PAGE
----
She challenges the American ideal that we can have it all, and should. She shows that being a singleton or having a sibling comes with a certain amount of challenges. And rather than try to save our children from some future hurt or pain, she reinforces the importance of parents focusing on our own needs. Thoughtfully telling parents that we have just one life to live, and are equally important as our children. And reminding me of the fact I always share, happier parents mean happier children, which means happier families and communities.

Lauren’s book is thoughtfully written and quite funny in parts. I highly recommend this book be read. It seems to me that breaking down the stigma attached to “only” one not only will help women individually, but will help us all in our plight for equality. For the ideals of Feminism are founded in us having free thought and the power to feel like we have a choice.

Lauren’s book will be available for purchase on June 11, 2013.

 


Minimize Summer Stress


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minimize summer stress

What stress and the summer?!?! Many think its not possible, but in reality most people do experience a slight increase of stress during the summer months. Here are some of the reasons why:

1. The kids are out of school. For parents summer means filling in the gap of school. School provides kids structure and something to do, when summer hits working parents have to find child care and stay at home parents have to figure out how everyone is going to spend their time to combat boredom. Both situations create more stress.

2. It’s hot. While for some heat is a blessing, for most it’s very hard. Here in LA heat comes with heavy air. Both can increase stress on the whole physical system, causing emotional struggles such as irritability and a decrease in tolerance.

3. We don’t have the freedom of childhood anymore. Adults are reminded more persistently during the summer months that they don’t have the summer freedom they did in their childhood. Memories of the summer can make responsibilities feel heavier, and adulthood feel less rewarding.

4. Travel. Whole traveling is full of fun, it’s also stressful. Especially during the summer months where hotels, roads, and airplanes tend to be more crowded.

So I always say that consciousness beats stress. Being aware of what difficulties you will face in summer only helps you plan coping skills to keep your stress levels lowers. Build in time alone, quiet activities, and try to keep your routine as much as possible. This things will help you minimize summer stress.

To support parents I’ll post art activities for you to use with your kids this summer to help! Including materials as well as developmentally appropriate ages for projects.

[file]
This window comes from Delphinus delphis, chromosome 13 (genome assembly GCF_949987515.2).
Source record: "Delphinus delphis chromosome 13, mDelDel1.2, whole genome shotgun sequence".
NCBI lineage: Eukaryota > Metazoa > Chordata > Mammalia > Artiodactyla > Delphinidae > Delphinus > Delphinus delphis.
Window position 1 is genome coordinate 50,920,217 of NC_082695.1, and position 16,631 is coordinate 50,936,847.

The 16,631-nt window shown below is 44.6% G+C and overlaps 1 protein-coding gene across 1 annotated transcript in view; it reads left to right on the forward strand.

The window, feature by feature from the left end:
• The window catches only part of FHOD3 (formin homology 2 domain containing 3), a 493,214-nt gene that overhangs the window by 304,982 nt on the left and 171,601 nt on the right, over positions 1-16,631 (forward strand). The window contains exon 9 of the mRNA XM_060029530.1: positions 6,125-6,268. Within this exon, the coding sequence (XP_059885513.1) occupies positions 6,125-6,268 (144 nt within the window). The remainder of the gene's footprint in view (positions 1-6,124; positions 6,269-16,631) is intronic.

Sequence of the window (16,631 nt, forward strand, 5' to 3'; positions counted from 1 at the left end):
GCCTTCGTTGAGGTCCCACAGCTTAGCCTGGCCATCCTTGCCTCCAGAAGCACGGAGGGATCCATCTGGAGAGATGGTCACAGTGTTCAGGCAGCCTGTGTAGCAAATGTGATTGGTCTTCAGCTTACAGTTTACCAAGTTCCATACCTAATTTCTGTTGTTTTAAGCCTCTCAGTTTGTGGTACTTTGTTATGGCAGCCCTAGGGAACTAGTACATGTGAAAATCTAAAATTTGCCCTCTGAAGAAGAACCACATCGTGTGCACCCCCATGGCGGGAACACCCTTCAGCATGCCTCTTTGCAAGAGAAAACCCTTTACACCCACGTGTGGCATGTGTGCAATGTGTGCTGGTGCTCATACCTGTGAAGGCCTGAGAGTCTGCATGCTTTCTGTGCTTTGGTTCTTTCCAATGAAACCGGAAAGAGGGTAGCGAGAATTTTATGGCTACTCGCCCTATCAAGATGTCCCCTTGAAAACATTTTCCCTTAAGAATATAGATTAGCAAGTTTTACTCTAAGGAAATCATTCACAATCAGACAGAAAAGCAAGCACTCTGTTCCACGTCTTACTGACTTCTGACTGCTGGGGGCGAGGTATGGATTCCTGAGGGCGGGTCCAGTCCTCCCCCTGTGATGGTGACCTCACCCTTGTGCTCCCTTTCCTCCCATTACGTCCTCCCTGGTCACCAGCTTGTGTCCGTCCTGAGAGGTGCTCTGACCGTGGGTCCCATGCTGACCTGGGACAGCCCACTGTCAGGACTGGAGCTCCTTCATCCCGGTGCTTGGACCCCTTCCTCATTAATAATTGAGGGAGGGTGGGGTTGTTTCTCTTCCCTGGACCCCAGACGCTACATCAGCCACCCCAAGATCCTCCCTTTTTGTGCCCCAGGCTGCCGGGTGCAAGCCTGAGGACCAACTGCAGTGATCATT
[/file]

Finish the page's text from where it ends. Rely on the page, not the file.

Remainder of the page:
Mother’s Day Volunteering: Art and Attachment


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Art with kids

Yesterday I volunteered at the Los Angeles County Perinatal Mental Health Task Force’s event “Speak Up When You’re Down”. This event for low income families was in honor of Maternal Health Awareness Month and Mother’s Day 2013. I decided to educate families on how to use art as a tool for attachment and bonding. Art not only helps minimize anxiety and depression, but it’s also a great self care tool for moms; since many children sit and focus while making art. I provided supplies for children and their parents to make a Thaumatrope. A Thaumatrope is a disk or card with a picture on each side, either side can be attached to a string, or a stick can be attached on the bottom. When the image is twirled quickly the two pictures appear to combine into a single image. With the stamps and markers I provided, the older kids made some creative Thaumatropes and the younger kids had a ton of fun drawing and stamping. Creating a Thaumatrope with your child creates a great opportunity to talk about change, perception, and possibility. Parents can use the metaphor within this project to talk to their children about ideas such as: things are not always as they seem, by changing one thing you can see a whole situation differently, or take a step back and view a whole situation before making a decision or conclusion. This project concretizes these difficult concepts for children, making them more understandable and interesting! Following the pictures there is a supply list and directions for the activity.

Volunteering

Art and kids

What you need:
A round stick, such as a chopstick (I prefer this to string since it is easier)
A circle cut out of heavier paper and big enough to make an image but not too big that it flops around (a circle 4.75″ in diameter is a good size).